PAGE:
I have been tough on Mitt Romney’s economic plan, which is vague, lacking in important details, and centered around giving the richest Americans and biggest corporations another tax cut.
The plan has general themes that make sense for the long term, but it does not address the specific problem the US is currently facing, which is a lack of spending power and jobs in the middle class.
It’s no surprise that the highest-earning Americans would be eager to vote for someone who will reduce their taxes, but tax cuts for the wealthiest Americans will not solve the problem. Because the problem in our economy is not that the highest-earners don’t have money to spend and invest. It’s that the middle class–the customers–are broke.
So now it’s time to give credit where it’s due.
Mitt Romney has recently changed how he is presenting his economic plan, and the new story is likely to be far more persuasive to mainstream Americans than the old one.
Importantly, Romney’s new message also makes it sound as though he may be changing his economic plan in some key ways–ways that could have a more positive economic impact in the near term.
Specifically, it sounds as though Romney may now support:
- taking a more gradual approach to deficit reduction,
- postponing government spending cuts, and
- giving his tax cut to everyone in the country, instead of making it “revenue neutral” by eliminating tax deductions that disproportionately help poor and middle-income Americans.
Such an approach would obviously not help the deficit trajectory–in fact, it would make it vastly worse–but it acknowledges what many in the Republican Party have refused to acknowledge in the last few years, which is that “taking our medicine” immediately on the deficit will also clobber the economy. (Remember when the Republicans in Congress threatened to force the country to default rather than increase the debt ceiling?)
What’s more, after many years of campaigning, Romney has developed a highly Presidential demeanor. Given that very few people actually understand how the economy works (including, importantly, many economists), being demonstrably “right” about the economy is much less important than being confident and persuasive on the points that people care about–namely, income, taxes, and jobs. And Romney is now sounding not only confident on this, but persuasive.
Just as important, he is sounding reasonable. And that will go a very long way.
So this is going to be a tough fight for the next few months. It’s no surprise that the odds that Barack Obama will be re-elected have dropped slightly in recent weeks. (Poll guru Nate Silver of the New York Times now gives Obama a 69% chance of winning, down slightly from 70%).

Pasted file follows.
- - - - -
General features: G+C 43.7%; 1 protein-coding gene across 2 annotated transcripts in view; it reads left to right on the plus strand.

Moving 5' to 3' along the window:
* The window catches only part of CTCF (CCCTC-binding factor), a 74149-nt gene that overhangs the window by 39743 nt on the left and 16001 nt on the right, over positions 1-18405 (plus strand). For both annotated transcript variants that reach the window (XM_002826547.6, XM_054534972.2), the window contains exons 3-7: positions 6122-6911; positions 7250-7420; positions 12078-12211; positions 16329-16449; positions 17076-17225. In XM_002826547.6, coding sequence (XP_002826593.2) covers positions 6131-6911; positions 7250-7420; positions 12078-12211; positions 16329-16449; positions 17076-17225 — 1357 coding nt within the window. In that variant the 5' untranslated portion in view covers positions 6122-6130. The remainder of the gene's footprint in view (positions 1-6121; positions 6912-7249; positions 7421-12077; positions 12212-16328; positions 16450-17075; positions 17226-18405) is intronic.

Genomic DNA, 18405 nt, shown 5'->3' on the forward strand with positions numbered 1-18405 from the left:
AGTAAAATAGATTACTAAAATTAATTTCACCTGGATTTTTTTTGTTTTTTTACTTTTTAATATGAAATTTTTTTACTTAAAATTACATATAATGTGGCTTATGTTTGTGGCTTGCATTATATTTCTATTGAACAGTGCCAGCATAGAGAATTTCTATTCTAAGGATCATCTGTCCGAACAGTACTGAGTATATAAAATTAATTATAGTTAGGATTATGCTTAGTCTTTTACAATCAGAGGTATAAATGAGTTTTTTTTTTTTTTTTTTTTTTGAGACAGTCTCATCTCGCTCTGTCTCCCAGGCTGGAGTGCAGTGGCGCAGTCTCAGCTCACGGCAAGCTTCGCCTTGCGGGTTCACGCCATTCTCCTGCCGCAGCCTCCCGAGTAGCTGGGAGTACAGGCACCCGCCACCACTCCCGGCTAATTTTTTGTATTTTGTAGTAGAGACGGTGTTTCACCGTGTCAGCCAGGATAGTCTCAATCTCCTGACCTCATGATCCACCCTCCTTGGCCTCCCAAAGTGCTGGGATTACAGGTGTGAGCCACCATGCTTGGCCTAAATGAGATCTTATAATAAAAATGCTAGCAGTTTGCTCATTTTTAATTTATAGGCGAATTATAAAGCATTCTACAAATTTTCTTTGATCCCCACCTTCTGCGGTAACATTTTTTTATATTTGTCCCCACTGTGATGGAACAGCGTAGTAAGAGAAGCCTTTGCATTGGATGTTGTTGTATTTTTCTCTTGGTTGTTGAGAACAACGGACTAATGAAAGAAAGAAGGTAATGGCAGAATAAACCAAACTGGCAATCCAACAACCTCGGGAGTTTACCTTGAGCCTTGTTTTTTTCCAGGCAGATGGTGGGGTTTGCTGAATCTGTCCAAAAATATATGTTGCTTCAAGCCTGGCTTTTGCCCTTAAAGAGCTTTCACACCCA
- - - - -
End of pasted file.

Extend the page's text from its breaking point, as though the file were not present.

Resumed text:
Below is a link to an interview with FOX Business (from yesterday) in which Romney articulated his new economic message.
Here are the key points:
- There is no longer any mention of tax cuts for the richest Americans (previously described as “job creators”) and huge corporations. Rather, the emphasis is on tax cuts for the middle class. This is smart for two reasons: First, the richest Americans actually don’t “create the jobs”–a healthy economic ecosystem creates the jobs. Second, most Americans understand that the richest Americans and companies already have plenty of cash, while the vast majority of Americans do not. Importantly, this new message is very close to Obama’s plan, which also calls for extending the middle-class tax cuts.
- Romney outlines a very reasonable energy policy. This policy calls for America to move aggressively toward energy-Independence, including by building the Keystone oil pipeline that Obama has blocked. Obama’s stance on the pipeline has never sounded reasonable–we need oil, we already have thousands of pipelines, we’re currently still importing too much oil from fanatical people who hate us, and the Canadian oil sands will be developed whether we buy the oil or not–so this pragmatism makes sense.
- Most importantly, Romney sounds as though he is backing away from an immediate focus on deficit reduction in favour of near-term stimulus. Romney is now arguing for a moratorium on current tax rates and government spending to avoid the “fiscal cliff” that will otherwise hit the country on January 1–a cliff that, according to the Congressional Budget Office, will throw the economy back into a recession. Extending the current policies will vastly increase the projected deficit, but Romney no longer seems concerned about that. He makes vague references to minor future spending cuts on “discretionary non-defence spending” (a tiny portion of federal spending) and still suggests he might eliminate some tax deductions. But he refuses to say which deductions he might eliminate and now says he will make certain that his tax changes do not increase the middle-class’s tax bill or share of the overall tax burden. According to the Tax Policy centre, this will be impossible to do while also cutting taxes radically for the richest Americans, so it appears Romney is backing away from the idea that his tax cuts will be revenue neutral.
Overall, Romney’s new message on the economy is likely to be resonate much better than his old ones, which emphasised tax cuts for the richest Americans.
And Romney seems much less concerned about near-term deficits than he used to be.
Rather, he appears to be embracing the idea that stimulus that comes at least partially in the form of government spending is a good idea right now.
And that’s encouraging. Because he’s right.
Here’s a link to the interview on FOX Business (it’s not embeddable, unfortunately) >
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